This implies that the shift was primarily associated with Eisenhower?
You don't say why this happened. The American people don't like protracted wars for dubious purposes and they took it out on the Democrats in 1966 and 1968.
Hey, Justin! Did you hear that?
As long as the Cold War lasted the GOP had a lock on the presidency, with a single exception because of backlash against Nixon's corruption.
And as soon as Carter failed to be sufficiently hawkish -- or, to be more specific, competently hawkish -- they turned on him. While I didn't actually observe any elections until 1992, what I've seen from video archives suggests you're right.

Hmm. Well, if 'competent hawk' is really the formula for winning the Presidency, I suggest practicing the phrase 'Madam President'...
'81, 30/70 X/Millie, trying to live in both Red and Blue America... "Catfish 'n Cod"







Post#161 at 08-24-2007 02:48 PM by Bob Butler 54 [at Cove Hold, Carver, MA joined Jul 2001 #posts 6,431]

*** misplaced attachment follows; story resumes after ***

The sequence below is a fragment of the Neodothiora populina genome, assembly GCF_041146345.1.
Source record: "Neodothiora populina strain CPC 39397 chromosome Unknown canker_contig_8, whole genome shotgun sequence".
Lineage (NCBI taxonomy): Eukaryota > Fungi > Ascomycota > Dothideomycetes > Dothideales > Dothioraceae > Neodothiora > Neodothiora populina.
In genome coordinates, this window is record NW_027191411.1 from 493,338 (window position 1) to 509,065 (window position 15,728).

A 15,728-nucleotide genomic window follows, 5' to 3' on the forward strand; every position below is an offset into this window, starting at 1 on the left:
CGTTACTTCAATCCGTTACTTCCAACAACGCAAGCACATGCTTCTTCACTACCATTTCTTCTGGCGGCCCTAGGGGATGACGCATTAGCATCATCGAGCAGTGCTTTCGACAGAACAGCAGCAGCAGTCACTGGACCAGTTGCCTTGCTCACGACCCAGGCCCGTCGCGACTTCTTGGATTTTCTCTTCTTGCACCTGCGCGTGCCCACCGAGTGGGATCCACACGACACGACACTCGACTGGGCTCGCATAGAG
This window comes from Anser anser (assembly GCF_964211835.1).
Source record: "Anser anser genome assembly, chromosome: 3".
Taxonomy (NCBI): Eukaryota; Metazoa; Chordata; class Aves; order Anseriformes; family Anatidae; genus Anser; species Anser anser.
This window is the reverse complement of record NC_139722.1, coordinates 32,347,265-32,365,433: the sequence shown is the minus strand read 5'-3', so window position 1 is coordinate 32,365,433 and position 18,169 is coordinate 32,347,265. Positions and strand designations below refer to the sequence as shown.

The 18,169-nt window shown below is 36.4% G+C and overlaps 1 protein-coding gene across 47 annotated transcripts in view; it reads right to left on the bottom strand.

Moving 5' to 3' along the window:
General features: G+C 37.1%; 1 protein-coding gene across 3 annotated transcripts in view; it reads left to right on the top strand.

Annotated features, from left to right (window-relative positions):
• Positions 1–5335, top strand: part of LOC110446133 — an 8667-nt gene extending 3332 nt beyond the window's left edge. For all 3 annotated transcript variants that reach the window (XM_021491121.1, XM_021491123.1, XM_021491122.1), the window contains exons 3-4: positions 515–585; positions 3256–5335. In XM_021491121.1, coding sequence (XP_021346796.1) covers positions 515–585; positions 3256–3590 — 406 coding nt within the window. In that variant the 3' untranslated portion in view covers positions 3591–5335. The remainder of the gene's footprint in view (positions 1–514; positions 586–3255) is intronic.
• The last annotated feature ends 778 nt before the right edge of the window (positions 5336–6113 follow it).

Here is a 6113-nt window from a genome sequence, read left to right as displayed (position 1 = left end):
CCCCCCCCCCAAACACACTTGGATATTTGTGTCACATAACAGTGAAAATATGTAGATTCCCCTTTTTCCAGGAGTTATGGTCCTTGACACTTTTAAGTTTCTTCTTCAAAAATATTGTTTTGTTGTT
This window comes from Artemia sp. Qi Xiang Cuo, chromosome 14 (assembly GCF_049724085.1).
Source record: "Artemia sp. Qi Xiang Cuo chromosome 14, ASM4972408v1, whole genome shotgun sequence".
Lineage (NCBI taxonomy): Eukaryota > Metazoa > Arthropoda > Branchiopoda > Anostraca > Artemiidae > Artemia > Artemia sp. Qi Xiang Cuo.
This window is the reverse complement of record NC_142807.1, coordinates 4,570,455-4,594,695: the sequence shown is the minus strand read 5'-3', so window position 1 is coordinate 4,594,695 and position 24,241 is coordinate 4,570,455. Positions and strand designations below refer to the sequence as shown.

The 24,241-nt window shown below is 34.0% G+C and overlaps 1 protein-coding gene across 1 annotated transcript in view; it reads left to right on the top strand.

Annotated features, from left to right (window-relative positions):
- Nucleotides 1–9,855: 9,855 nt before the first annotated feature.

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Quote Originally Posted by catfishncod View Post
Wait, wait, wait. So the entire identification of the GOP with hawkish policies is an effort to out-hawk FDR?

Given how much their rhetoric vilifies FDR.... this is Just. Too. Rich.
Well, it might be more accurate to say they were out hawking Truman. They blamed Truman for losing China to Mao and his Communists. I don't think the Republicans were pushing for a greater war effort during World War II.

Shortly after World War II ended, a GOP politico declared 'Politics ends at the water's edge." I don't hold that to be a universal truth. I hold that to be a brief snapshot of the early First Turning, when both parties are accepting without question the lessons learned from the prior Fourth. At that point, both parties were strong into containment, and beginning to flow into what became the Domino Theory doctrine.

But that unity and agreement fell apart as soon as the Republicans saw an opportunity to blame Truman.